If you also read my blog over on TheCorporateCounsel.net, then you know I dig fake SEC filings. As noted in this blog last year on the topic, they tend to be one of my most popular types of blogs. So yesterday was Christmas for me as this fake Schedule TO about a $8 billion takeover bid caused a stir and caused Avon’s stock to tank (see this DealBook piece).
This latest incident is a cautionary tale for investors as it’s not the first fake takeover announcement. My favorite dates back to 2001, as noted in this piece, when a fake “blank check” company calling itself “Toks Inc.” filed a Form SB-2 with the SEC announcing plans to take over General Motors, General Electric, AT&T, Hughes Electronics, AT&T Wireless, AOL Time Warner and Marriot International – for roughly $2 trillion in “Toks” stock. The promoter – Ade O. Ogunjobi – didn’t give up even when the SEC issued a “Stop Order” to prevent the registration statement from going effective and suing him for selling unregistered securities, later launching a website to promote his wild ambitions and plans to then hold press conferences to announce his plans for these major US companies he was to take over!
Hard to believe, but those SEC filings by Toks are still on EDGAR. Here’s my blog on “Fake Filings: How Do They Sneak a Form ID Past the SEC?” (scroll down)…
Nelson Peltz certainly is in the news after losing his battle with DuPont. Here’s an excerpt from this interesting blog by “The Activist Investor”:
Peltz started small, and got bigger. For the first five years, the market cap of his activist investments averaged $5 billion, with companies as small as Cheesecake Factory ($1.5 billion). That average excludes Kraft, with a $56 billion market cap. Since then, the market cap of his activist investments averaged $52 billion, which includes PepsiCo at $125 billion. He starts with smaller investments that he holds for awhile without any activist intent. He then adds to the position as the activist strategy takes shape. Dupont first showed up on Trian’s roster on June 30, 2013 with $300 million. He now has $1.8 billion in shares.
Trian has Form 13D filings on 8 of the 16 companies, so it eventually gets to at least 5% of outstanding shares. There, he has credibility with other shareholders, and influence with management. With almost $10 billion in assets, and the need to research and work on a limited number of companies, he invests in companies with an average market cap of $52 billion.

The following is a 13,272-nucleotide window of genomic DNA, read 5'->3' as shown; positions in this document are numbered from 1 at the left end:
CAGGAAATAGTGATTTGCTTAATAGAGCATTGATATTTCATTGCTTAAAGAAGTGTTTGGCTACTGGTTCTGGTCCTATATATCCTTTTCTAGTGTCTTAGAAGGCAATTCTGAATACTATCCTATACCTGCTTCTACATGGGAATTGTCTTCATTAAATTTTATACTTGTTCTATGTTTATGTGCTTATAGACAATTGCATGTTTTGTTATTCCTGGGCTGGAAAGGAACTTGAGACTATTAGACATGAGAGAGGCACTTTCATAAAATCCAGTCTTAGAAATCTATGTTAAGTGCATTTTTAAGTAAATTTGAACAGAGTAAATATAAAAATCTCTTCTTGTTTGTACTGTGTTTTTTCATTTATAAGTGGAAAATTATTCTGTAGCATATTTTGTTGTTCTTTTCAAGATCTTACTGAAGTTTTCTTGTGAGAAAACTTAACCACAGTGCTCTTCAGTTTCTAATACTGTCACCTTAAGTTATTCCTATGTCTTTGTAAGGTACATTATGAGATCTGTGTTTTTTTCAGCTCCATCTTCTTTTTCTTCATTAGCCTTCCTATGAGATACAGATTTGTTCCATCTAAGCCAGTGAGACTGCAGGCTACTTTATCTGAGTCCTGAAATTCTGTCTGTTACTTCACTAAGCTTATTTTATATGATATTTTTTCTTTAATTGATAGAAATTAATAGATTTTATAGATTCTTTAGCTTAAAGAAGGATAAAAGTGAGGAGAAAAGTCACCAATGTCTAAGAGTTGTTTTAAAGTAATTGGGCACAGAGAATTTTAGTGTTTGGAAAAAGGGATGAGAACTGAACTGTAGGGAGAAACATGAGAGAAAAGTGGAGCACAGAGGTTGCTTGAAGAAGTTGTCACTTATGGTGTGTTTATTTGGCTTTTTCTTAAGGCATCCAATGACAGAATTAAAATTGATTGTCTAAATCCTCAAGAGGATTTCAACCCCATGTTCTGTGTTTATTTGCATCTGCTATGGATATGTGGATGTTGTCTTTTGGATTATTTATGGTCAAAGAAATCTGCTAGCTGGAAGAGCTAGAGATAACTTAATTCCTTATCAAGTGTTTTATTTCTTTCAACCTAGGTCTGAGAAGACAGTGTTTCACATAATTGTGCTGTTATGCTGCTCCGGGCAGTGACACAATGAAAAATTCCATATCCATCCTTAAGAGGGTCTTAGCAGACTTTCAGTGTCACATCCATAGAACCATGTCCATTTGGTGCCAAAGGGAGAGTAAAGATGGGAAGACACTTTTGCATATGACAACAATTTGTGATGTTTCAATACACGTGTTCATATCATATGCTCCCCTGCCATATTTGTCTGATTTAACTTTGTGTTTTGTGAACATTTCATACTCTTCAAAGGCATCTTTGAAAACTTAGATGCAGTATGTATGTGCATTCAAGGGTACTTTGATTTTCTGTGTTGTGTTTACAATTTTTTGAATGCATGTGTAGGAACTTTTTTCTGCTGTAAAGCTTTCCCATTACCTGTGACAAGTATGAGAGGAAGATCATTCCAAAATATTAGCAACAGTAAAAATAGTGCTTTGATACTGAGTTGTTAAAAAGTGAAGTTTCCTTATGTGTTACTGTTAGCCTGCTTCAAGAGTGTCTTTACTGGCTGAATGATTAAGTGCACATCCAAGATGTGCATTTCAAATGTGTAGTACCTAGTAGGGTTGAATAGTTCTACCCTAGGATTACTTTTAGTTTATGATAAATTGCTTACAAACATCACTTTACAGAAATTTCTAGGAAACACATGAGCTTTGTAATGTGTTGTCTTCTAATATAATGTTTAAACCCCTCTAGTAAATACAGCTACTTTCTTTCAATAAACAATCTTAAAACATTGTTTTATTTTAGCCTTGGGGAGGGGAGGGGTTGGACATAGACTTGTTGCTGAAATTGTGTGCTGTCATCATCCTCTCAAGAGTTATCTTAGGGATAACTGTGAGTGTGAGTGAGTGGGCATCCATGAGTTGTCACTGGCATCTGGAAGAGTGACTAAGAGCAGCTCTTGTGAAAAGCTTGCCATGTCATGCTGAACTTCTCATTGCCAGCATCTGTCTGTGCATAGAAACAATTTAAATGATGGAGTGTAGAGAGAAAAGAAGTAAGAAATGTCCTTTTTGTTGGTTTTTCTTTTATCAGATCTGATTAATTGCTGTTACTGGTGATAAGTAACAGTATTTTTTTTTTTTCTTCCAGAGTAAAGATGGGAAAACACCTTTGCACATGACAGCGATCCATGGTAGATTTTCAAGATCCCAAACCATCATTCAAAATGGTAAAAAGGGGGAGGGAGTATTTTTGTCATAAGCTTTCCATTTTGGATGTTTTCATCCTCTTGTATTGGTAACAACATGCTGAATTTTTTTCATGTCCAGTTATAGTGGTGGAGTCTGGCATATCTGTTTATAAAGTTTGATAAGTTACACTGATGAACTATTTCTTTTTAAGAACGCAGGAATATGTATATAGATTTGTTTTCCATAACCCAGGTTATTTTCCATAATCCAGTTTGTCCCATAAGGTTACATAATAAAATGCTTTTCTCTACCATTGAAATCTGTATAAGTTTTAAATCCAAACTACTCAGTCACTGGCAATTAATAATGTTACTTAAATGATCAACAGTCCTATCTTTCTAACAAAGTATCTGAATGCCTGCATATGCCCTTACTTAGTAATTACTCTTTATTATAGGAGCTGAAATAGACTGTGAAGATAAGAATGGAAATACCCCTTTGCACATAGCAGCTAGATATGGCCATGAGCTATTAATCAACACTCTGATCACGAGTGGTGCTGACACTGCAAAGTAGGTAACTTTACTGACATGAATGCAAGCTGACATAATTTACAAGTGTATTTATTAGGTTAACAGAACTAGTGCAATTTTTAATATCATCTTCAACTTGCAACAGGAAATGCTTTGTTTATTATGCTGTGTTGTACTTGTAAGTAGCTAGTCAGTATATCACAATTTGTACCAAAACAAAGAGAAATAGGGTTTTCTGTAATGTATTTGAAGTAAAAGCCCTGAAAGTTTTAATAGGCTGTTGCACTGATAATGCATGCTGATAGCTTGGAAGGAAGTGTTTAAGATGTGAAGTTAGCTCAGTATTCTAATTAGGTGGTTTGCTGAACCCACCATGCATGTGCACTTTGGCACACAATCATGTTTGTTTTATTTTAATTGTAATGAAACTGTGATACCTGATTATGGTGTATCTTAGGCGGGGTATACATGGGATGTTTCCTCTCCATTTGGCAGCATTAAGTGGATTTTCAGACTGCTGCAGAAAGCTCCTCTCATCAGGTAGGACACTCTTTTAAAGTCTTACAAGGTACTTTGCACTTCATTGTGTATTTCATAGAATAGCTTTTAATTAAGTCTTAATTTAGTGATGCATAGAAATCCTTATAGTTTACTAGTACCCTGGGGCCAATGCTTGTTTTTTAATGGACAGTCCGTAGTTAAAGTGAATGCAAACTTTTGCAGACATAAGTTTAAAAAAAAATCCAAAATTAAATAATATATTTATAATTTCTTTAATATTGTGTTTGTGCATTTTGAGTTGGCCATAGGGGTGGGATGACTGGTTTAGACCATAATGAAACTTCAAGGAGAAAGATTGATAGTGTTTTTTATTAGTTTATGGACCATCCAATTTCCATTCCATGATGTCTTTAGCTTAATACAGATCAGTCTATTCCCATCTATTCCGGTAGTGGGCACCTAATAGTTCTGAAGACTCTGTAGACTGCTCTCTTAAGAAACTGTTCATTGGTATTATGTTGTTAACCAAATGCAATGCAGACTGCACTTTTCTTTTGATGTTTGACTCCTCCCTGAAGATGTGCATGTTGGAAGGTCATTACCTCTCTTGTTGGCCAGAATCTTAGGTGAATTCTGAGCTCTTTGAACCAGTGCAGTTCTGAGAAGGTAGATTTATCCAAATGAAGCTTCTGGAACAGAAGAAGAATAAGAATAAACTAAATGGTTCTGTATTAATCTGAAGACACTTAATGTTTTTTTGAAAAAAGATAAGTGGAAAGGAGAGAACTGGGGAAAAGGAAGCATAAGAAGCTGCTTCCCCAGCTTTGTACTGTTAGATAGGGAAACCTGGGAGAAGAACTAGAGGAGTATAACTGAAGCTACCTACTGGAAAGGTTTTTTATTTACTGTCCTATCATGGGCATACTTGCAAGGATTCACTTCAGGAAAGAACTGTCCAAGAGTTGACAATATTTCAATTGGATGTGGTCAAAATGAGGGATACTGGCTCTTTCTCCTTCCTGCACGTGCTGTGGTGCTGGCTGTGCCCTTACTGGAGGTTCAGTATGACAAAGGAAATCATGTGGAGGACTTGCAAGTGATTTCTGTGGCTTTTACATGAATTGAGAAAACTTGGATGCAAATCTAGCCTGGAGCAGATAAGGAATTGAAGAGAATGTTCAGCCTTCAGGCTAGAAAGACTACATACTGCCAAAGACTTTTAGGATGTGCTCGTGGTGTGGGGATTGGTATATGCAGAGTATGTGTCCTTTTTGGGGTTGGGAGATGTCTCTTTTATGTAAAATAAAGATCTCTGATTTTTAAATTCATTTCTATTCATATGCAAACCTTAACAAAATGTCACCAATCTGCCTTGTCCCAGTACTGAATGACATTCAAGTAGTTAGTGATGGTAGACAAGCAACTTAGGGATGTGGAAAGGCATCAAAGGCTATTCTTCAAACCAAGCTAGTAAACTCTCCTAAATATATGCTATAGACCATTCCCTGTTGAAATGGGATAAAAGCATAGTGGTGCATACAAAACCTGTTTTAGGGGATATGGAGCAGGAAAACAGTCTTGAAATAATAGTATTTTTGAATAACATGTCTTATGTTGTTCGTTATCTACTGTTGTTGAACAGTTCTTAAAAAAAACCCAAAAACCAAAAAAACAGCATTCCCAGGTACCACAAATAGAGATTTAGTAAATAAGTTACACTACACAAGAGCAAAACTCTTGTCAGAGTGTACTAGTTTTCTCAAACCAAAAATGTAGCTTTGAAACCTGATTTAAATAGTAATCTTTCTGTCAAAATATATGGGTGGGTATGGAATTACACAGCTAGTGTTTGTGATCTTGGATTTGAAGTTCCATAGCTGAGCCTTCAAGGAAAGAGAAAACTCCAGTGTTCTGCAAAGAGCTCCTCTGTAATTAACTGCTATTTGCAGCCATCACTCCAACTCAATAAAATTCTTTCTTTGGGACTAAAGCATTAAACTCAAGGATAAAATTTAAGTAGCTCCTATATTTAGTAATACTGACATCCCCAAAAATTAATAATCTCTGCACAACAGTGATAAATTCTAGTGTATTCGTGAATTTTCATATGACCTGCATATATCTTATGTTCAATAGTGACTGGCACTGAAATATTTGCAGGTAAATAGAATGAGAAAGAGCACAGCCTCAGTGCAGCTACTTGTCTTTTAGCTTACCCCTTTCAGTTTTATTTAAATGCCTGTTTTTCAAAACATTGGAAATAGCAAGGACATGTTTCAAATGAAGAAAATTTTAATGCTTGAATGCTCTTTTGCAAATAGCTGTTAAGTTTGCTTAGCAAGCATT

Michael Levin – the force behind “The Activist Investor” – subsequently sent around this note from one of his readers:
In your blog post, you pose the question as to why Peltz would want to go on the board of DuPont. While I think your comments regarding this are correct, I would suggest that there is more to it and that this would be applicable to any board role that he [or anyone – MRL] seeks. Peltz, like the best private equity guys, deeply understands the value creation process unlike the vast majority of individuals who serve on corporate boards. In that sense, he can bring, as do the other more successful activists, a level of both general value creation skill/focus and as importantly, discipline, to the board that is undoubtedly absent from not only the boards of companies that he targets but also, in my view, from the majority of public company boards.
I have restructured a number of underperforming company boards. One criteria I always seek is an individual who comes from the private equity (or even mezzanine lender) world in order to ensure that this general value creation mindset and skill is present in at least one other director besides myself. For the same reason, I believe Peltz seeks a board seat at target companies even when he may not have the experience with chemicals that he has with food. That said, the degree of analysis and research that Trian does on target companies does equip Peltz, Garden and any other nominee they may have with an in-depth and value creation oriented grasp of the company that is lacking in the incumbent board members (until they read a Trian white paper).
Here’s news from this Delaware Online article: